CV601A Motor Vehicle Instruction Notes

Committee Notes

Much of motor vehicle law is governed by statute, and a civil claim for damages will often involve a violation of the Utah Motor Vehicle Code or a municipal or county ordinance. These instructions are general in nature, and, rather than include the regulations in each instruction, the Committee recommends appropriate use of Instruction CV602, Violation of statute, ordinance or safety law. If the trial includes evidence of a violation, the court should supplement the general instruction with CV602, quoting or summarizing the specific subsection(s) – or even parts of subsections – relevant to the evidence.

CV601B Introduction

Under the law, a driver has various duties that [he] must comply with while driving. I will now explain these duties that apply to this case.

CV602 Violation of statute, ordinance or safety law.

A violation of a safety law is evidence of fault unless the violation is excused. [Name of plaintiff] claims that [name of defendant] violated a safety law that says:

[Quote or summarize in plain language the statute, ordinance or rule.]

If you decide that [name of defendant] violated this safety law, you must decide whether the violation is excused.

[Name of defendant] claims the violation is excused because:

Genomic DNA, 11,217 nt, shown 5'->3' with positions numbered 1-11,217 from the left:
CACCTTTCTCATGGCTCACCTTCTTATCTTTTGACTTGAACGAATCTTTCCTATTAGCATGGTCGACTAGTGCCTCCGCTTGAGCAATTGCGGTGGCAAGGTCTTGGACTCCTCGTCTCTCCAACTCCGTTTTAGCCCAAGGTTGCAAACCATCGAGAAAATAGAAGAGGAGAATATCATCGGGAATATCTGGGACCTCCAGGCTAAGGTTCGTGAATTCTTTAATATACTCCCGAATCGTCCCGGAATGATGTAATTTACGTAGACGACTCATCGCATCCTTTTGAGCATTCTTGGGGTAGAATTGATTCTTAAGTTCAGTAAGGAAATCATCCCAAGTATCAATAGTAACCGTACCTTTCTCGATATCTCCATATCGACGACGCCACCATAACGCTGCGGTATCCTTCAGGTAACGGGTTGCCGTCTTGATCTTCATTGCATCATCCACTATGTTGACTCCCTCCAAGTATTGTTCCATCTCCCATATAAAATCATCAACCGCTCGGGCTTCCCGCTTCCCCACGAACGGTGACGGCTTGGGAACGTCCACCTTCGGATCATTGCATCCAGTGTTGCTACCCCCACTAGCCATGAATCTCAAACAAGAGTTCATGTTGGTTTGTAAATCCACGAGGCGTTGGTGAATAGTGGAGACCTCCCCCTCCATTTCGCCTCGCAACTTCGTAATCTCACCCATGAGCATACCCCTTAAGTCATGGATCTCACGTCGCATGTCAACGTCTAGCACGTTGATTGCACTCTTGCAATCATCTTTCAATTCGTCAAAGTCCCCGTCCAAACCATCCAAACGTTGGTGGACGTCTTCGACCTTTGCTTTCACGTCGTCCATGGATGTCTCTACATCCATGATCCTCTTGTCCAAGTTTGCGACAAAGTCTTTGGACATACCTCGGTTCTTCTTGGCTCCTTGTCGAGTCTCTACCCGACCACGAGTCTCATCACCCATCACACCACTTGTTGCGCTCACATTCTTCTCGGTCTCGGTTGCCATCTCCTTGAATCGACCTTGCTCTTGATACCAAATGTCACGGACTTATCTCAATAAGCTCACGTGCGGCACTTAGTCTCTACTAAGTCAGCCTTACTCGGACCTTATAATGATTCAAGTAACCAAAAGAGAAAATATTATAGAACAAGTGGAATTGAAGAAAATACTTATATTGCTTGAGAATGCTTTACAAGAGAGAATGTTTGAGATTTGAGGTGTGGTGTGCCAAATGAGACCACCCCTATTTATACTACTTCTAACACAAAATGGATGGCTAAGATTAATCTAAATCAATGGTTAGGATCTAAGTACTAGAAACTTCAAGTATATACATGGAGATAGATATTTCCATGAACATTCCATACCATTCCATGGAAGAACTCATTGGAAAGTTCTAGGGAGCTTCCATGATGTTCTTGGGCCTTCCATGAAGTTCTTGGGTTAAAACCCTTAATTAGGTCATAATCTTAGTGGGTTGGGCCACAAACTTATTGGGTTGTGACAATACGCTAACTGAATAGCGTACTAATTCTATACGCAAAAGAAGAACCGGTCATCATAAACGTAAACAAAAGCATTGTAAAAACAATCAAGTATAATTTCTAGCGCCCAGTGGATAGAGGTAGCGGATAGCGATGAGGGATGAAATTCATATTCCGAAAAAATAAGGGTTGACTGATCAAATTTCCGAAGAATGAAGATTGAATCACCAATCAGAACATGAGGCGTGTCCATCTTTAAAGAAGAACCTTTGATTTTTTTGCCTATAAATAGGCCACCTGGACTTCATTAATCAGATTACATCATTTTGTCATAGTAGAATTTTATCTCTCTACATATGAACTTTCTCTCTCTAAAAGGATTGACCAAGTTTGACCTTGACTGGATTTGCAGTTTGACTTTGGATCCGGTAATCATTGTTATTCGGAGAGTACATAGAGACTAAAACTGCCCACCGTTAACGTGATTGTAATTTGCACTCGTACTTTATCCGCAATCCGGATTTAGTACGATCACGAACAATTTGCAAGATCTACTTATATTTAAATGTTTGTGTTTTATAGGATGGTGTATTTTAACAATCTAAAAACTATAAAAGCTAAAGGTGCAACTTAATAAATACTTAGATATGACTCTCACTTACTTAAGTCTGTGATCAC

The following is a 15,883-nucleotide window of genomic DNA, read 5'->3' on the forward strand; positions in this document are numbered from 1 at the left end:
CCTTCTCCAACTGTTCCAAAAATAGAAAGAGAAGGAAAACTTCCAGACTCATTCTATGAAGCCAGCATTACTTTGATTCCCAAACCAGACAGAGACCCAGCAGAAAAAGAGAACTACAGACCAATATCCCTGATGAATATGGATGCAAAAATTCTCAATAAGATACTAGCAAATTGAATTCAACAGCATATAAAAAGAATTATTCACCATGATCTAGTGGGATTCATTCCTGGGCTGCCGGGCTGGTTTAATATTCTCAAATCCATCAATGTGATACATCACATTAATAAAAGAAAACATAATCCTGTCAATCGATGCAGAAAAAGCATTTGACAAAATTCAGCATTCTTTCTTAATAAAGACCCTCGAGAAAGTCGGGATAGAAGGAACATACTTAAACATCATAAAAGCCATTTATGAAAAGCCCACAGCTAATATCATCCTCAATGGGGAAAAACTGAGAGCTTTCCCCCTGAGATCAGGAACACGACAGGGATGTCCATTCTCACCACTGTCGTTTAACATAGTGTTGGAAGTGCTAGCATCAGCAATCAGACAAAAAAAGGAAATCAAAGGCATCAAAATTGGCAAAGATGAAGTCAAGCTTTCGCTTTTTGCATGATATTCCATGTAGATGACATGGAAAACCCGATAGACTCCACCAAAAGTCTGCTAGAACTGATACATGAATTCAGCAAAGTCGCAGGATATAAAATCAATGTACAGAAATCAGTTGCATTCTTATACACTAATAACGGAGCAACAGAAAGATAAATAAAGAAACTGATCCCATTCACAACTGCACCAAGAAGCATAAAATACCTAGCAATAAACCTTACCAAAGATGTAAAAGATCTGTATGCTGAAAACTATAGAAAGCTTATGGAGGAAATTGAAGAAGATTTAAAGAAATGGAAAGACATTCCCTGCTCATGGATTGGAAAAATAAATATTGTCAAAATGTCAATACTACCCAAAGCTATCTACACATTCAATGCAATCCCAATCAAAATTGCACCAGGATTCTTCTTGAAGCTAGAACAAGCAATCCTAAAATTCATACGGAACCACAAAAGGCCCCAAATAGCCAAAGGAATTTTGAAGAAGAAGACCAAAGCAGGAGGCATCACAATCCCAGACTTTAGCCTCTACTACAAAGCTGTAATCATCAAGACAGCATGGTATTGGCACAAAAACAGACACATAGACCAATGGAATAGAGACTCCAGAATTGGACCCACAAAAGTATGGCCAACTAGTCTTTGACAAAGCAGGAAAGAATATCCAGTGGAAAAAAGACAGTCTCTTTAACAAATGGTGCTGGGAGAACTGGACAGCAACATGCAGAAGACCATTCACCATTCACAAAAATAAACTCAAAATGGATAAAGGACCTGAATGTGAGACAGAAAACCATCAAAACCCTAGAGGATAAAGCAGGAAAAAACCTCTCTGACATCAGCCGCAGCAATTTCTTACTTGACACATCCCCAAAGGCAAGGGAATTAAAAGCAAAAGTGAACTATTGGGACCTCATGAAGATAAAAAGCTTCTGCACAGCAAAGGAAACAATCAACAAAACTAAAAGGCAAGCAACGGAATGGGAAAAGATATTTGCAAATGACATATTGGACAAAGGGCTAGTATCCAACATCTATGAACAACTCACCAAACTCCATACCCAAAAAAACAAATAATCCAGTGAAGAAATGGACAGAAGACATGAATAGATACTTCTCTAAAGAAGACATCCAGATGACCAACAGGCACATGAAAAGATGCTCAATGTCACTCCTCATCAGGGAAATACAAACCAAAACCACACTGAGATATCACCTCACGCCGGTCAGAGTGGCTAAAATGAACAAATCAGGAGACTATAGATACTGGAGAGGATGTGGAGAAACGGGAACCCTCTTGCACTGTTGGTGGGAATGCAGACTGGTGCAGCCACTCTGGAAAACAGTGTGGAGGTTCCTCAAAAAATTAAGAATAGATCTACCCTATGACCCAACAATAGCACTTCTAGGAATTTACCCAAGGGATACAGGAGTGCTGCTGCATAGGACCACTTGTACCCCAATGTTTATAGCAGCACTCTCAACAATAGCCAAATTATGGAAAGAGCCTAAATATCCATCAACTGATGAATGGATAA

[(1) Obeying the law would have created an even greater risk of harm.]

[(2) [He] could not obey the law because [he] faced an emergency that [he] did not create.]

[(3) [He] was unable to obey the law despite a reasonable effort to do so.]

[(4) [He] was incapable of obeying the law.]

[(5) [He] was incapable of understanding what the law required.]

Even if a driver complies with a safety law, or is excused from complying with the safety law, the driver must still comply with all other duties that I will explain to you.


Utah Code Section 41-6a-605.
Child v. Gonda, 972 P.2d 425 (Utah 1998).
Hall v. Warren, 692 P.2d 737 (Utah 1984).
Intermountain Farmers Ass’n v. Fitzgerald, 574 P.2d 1162 (Utah 1978).
Thompson v. Ford Motor Co., 16 Utah 2d 30; 395 P.2d 62 (1964).
Gaw v. State ex rel. Dep't of Transp., 798 P.2d 1130 (Utah App. 1990).
Jorgensen v. Issa, 739 P.2d 80 (Utah App. 1987).
See Instruction CV212, Violation of a safety law.

MUJI 1st Instruction


Committee Notes

The safety law applies if:

(1) plaintiff belongs to a class of people that the law is intended to protect; and

(2) the law is intended to protect against the type of harm that occurred as a result of the violation.

The instruction should be modified to include only those excuses for which there is supporting evidence.

CV603 Reasonable care.

A driver has the duty to use reasonable care at all times.

MUJI 1st Instruction

5.1; 5.21

Committee Notes

The court should instruct the jury on the definition of “reasonable care.” See Instruction CV202, Negligence defined.

CV604 Control of vehicle.

A driver has a duty to keep the vehicle under reasonable control and to operate the vehicle so as to avoid danger.


Jorgensen v. Issa, 739 P.2d 80 (Utah Ct. App. 1987)

MUJI 1st Instruction


CV605 Lookout.